ScienceDirect Accessibility Features
Enabling people with disabilities to access content quickly and easily
We demonstrate our commitment to web accessibility by enabling access and optimizing the experience for individuals with disabilities and impairments, including auditory, cognitive, physical, speech and visual disabilities.
ScienceDirect aspires to meet all guidelines established by the World Wide Web Consortium's Web Content Accessibility Guidelines 2.0 and the U.S. Section 508 Standards of the Federal Rehabilitation Act, as well as similar standards enacted by countries around the globe.
For a detailed review of how ScienceDirect supports of each of the WCAG 2.0 and Section 508 criteria, please refer to our Voluntary Product Assessment Template (VPAT) document. This document was produced by our internal accessibility team and last updated during a site wide audit conducted between February and April 2019.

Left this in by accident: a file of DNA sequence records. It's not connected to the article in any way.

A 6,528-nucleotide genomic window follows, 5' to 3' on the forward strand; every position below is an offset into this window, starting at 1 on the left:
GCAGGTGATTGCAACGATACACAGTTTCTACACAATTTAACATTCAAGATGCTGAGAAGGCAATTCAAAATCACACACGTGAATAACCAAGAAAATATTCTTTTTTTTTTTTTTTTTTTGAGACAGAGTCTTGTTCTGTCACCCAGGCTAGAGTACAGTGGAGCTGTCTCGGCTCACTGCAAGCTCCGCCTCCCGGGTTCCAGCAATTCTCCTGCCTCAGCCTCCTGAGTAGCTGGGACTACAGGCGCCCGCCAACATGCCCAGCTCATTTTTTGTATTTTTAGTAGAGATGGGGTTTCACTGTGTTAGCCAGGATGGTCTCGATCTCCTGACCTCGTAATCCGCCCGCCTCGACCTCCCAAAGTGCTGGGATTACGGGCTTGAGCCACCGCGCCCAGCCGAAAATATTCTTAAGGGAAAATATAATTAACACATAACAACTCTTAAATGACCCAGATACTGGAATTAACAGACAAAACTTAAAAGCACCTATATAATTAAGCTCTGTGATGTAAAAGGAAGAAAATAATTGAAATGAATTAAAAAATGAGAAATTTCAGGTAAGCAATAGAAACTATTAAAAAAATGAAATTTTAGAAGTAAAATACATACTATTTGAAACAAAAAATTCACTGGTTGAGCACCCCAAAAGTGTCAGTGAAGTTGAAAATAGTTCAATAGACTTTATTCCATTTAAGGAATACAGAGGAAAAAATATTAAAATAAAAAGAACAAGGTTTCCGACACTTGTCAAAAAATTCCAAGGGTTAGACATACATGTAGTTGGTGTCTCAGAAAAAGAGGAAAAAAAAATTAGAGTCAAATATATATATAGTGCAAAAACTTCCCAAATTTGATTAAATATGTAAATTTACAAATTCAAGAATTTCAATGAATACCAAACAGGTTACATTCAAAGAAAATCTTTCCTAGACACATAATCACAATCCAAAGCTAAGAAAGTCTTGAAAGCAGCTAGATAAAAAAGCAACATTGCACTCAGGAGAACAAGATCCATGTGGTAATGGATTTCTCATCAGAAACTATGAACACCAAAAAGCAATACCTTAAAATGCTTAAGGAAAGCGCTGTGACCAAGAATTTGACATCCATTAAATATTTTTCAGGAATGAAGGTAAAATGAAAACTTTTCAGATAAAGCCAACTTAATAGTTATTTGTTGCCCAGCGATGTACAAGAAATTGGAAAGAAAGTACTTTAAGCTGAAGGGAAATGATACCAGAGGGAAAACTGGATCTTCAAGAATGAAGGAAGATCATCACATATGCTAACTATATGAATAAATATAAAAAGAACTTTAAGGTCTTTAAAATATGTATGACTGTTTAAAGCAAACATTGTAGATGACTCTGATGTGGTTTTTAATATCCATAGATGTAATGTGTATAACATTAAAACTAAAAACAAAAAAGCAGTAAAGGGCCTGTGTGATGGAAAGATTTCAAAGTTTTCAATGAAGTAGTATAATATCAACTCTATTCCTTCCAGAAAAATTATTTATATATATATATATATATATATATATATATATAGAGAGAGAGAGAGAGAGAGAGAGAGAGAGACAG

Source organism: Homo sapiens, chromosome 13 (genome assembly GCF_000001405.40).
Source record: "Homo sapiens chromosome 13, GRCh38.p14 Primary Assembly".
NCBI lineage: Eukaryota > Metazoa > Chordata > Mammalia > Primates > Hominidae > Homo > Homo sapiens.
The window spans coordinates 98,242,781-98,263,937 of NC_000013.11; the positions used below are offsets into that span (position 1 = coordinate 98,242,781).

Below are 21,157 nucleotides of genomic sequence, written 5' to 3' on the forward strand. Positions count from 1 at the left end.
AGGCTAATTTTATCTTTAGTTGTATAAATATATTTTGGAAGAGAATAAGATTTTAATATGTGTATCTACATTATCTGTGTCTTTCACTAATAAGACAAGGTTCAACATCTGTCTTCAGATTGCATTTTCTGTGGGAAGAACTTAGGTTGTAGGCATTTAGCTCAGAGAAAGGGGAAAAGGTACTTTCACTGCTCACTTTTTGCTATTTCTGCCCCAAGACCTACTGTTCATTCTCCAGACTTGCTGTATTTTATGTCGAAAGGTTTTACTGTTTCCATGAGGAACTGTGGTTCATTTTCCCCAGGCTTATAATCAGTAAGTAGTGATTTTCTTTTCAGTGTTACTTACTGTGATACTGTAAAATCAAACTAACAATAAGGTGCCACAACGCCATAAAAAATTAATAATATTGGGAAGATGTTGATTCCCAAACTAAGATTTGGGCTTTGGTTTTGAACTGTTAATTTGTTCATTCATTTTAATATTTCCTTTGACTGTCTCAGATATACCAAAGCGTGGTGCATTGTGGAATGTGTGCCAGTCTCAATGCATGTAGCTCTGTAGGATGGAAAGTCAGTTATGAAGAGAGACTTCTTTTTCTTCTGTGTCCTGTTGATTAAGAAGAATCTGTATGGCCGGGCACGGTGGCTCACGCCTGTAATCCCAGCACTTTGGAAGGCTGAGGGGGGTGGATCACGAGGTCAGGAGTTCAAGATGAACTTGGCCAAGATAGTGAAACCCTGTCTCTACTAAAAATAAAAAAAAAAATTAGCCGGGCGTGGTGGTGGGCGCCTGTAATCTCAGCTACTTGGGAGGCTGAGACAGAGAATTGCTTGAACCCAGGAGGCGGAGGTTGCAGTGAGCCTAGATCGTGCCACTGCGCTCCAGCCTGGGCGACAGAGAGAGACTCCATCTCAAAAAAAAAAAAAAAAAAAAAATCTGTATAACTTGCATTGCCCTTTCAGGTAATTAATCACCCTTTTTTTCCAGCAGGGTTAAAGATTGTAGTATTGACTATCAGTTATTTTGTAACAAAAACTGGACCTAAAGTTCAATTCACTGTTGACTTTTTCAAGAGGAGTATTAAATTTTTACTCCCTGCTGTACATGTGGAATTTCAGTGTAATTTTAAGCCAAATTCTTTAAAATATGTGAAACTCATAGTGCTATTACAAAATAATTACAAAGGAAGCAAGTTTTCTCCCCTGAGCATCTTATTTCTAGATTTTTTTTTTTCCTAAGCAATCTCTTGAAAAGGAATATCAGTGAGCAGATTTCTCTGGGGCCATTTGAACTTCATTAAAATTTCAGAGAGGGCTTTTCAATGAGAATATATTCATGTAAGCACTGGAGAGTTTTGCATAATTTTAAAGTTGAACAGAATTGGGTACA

Accessibility Support & Feedback
- Please email firstname.lastname@example.org to report any accessibility issues with ScienceDirect, or if you have any questions or feedback related to the accessibility of our platform. Our dedicated accessibility team will get back to you within 2 working days.
- If you require electronic files for a student or staff member with a disability, you may use the AccessText Network or the Elsevier Disability Request Form to request a file. Most requests are fulfilled same day.
- For general Customer Service support for ScienceDirect, please complete the HTML Contact Us form.
Accessibility and usability features
Summary of ScienceDirect Accessibility Features
Controls and features are operable using keyboard only
Pages include a visible Skip Navigation link to skip repetitive elements
Pages are responsive, and content reflows well up to 400% zoom